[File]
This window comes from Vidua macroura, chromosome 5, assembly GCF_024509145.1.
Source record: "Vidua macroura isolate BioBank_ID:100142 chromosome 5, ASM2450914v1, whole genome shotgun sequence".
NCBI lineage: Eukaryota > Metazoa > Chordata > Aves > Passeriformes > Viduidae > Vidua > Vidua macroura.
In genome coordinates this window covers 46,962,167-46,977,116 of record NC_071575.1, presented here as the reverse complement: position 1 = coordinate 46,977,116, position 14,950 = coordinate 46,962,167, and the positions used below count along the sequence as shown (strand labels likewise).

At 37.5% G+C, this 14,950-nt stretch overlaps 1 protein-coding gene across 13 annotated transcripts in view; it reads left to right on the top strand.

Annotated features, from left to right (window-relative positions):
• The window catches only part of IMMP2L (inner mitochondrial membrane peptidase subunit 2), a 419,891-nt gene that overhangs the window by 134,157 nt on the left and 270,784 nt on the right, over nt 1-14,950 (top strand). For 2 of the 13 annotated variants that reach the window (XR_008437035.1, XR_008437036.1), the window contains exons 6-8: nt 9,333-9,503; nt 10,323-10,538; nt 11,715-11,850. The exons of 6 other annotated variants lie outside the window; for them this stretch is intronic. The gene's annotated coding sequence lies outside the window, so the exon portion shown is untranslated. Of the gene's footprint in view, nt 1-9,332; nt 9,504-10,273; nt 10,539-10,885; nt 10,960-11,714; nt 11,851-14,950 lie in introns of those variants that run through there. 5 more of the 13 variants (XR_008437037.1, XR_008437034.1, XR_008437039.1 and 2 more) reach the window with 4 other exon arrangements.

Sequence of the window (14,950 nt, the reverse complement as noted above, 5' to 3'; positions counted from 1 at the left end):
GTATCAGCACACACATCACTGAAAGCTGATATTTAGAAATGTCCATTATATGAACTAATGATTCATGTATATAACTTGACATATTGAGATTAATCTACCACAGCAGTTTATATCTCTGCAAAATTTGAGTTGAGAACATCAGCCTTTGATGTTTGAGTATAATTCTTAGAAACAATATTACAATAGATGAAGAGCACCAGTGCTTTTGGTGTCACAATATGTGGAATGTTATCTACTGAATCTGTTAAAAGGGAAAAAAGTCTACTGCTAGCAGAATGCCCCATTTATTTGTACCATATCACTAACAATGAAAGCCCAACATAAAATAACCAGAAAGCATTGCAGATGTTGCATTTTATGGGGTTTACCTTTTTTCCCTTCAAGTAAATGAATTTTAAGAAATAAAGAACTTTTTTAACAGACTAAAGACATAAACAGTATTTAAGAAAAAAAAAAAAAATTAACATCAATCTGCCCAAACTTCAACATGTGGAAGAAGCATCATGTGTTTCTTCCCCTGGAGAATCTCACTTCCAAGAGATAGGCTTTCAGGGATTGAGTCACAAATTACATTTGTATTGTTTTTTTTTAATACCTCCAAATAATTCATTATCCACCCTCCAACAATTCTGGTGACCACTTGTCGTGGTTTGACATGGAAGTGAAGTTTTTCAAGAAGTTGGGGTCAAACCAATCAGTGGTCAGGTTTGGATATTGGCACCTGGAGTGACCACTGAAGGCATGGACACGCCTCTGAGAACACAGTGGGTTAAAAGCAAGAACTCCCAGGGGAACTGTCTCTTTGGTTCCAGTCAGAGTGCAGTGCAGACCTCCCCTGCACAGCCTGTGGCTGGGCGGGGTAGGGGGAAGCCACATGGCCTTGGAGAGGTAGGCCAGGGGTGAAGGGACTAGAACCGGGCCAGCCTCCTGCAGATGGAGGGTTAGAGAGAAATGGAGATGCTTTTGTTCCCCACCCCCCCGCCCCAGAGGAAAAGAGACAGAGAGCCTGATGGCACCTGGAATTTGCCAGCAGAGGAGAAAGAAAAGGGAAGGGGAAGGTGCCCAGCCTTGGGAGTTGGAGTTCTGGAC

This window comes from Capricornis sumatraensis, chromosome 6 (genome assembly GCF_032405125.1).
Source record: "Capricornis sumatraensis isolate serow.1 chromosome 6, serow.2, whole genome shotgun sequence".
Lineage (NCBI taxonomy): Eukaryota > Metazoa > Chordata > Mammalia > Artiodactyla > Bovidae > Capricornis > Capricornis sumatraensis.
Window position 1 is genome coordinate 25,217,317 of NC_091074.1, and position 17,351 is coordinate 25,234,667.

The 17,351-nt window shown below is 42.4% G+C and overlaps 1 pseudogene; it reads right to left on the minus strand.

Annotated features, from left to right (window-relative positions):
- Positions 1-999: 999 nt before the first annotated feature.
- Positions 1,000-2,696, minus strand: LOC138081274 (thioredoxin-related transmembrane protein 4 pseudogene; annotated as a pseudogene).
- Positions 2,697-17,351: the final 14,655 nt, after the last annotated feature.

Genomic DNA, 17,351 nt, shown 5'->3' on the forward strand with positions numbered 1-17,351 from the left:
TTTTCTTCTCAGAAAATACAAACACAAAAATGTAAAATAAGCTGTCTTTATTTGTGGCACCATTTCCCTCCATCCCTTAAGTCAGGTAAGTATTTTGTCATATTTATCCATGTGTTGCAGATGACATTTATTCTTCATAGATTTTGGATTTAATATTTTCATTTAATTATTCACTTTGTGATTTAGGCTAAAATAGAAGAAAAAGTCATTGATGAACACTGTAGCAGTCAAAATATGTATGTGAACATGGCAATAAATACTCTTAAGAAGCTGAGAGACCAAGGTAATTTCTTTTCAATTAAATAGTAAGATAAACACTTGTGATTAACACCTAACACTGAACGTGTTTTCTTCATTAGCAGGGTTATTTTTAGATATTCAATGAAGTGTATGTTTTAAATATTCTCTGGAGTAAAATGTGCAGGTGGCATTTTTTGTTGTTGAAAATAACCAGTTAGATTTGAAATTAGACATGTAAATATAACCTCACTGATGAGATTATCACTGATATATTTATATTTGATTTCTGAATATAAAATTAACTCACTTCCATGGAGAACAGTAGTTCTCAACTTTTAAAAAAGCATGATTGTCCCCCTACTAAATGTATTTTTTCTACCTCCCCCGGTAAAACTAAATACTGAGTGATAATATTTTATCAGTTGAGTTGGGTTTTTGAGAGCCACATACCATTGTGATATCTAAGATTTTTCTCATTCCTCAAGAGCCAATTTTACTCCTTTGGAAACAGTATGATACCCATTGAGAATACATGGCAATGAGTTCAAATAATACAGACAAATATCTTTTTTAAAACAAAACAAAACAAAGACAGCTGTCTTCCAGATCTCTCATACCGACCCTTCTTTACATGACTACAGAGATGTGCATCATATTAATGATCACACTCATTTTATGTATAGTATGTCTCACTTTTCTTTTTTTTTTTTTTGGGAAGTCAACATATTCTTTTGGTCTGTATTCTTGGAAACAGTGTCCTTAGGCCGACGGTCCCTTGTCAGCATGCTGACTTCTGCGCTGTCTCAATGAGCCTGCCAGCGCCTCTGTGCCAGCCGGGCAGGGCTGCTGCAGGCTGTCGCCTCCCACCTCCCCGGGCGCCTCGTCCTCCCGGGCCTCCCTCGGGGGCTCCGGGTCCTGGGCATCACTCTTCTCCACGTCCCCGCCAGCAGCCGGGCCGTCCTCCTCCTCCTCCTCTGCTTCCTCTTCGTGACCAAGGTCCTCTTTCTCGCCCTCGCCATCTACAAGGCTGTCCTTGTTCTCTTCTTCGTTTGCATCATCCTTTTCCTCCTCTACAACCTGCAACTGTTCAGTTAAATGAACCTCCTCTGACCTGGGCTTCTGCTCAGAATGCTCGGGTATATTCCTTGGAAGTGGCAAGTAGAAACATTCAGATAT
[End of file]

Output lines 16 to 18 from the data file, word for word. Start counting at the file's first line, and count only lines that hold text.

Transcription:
- Positions 1-999: 999 nt before the first annotated feature.
- Positions 1,000-2,696, minus strand: LOC138081274 (thioredoxin-related transmembrane protein 4 pseudogene; annotated as a pseudogene).
- Positions 2,697-17,351: the final 14,655 nt, after the last annotated feature.